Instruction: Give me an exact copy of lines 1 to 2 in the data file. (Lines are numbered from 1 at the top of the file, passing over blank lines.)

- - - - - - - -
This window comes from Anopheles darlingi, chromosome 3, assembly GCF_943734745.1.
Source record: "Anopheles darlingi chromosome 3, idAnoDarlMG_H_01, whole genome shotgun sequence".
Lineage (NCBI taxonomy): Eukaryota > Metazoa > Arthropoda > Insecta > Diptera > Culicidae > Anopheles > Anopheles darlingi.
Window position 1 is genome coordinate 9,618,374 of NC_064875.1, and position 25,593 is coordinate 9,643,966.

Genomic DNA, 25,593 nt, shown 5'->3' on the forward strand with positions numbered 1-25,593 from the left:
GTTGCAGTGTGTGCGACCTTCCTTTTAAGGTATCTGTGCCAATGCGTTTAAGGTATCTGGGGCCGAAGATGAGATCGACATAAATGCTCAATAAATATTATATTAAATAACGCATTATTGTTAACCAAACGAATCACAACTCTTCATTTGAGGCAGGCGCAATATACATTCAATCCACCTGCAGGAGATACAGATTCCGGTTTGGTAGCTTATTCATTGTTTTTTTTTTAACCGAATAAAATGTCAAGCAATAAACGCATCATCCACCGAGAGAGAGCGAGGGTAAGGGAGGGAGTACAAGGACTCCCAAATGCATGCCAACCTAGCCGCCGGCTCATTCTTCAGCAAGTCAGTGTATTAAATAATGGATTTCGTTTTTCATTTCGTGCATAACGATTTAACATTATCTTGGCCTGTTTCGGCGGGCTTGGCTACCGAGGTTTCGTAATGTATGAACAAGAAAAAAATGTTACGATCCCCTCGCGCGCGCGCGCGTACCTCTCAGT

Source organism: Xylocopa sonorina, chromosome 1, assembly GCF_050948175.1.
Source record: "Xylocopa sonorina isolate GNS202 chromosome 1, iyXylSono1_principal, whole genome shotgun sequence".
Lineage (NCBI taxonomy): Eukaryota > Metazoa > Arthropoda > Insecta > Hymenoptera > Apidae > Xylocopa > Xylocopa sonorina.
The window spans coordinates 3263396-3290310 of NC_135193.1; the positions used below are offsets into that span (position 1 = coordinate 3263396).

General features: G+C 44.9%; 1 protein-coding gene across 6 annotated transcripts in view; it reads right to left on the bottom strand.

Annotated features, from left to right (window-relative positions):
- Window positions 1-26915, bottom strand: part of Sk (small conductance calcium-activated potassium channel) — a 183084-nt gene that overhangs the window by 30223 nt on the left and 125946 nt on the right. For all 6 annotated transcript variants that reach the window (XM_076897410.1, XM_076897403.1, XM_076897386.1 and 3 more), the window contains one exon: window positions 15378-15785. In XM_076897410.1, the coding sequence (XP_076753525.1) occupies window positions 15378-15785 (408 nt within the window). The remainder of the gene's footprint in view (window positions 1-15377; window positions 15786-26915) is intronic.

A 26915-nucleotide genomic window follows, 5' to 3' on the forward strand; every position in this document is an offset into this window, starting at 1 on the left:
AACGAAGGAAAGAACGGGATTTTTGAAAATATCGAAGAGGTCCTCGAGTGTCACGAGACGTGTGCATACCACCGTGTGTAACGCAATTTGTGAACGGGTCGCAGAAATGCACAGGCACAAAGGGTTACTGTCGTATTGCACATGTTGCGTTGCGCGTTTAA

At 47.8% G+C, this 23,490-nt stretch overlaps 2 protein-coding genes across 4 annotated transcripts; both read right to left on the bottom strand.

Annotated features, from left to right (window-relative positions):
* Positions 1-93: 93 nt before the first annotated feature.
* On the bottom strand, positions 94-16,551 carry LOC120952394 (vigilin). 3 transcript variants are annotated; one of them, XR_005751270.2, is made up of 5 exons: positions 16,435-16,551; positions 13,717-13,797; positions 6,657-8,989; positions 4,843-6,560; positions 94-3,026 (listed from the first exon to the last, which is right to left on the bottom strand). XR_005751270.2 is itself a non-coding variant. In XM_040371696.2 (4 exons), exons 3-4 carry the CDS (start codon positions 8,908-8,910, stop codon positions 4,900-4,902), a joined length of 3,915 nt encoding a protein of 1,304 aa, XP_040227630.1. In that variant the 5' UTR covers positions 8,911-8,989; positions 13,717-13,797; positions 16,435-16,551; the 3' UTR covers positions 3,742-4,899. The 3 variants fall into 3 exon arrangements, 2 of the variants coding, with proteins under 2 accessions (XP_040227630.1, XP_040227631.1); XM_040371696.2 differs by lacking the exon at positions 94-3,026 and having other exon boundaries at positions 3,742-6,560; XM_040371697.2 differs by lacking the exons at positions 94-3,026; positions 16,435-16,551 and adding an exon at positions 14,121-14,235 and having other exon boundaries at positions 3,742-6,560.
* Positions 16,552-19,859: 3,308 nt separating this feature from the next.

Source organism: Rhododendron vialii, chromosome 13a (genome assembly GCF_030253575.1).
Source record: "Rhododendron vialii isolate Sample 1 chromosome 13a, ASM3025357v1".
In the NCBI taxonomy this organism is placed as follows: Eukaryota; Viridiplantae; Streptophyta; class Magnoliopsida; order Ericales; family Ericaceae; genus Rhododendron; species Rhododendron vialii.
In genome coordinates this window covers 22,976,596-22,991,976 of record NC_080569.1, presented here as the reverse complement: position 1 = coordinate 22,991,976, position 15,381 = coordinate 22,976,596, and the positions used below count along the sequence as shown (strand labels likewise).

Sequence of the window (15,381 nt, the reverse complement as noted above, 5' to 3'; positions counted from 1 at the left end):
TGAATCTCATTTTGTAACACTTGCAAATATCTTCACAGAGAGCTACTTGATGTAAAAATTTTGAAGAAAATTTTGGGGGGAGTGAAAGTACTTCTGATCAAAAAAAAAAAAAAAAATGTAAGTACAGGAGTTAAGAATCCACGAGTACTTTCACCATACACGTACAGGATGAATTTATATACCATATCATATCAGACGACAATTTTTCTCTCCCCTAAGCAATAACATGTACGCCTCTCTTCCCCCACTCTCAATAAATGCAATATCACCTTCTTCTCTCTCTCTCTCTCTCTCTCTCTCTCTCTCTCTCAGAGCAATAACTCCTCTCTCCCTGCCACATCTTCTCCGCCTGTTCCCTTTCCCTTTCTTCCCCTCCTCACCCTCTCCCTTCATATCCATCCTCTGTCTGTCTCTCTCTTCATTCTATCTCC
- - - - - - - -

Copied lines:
This window comes from Anopheles darlingi, chromosome 3, assembly GCF_943734745.1.
Source record: "Anopheles darlingi chromosome 3, idAnoDarlMG_H_01, whole genome shotgun sequence".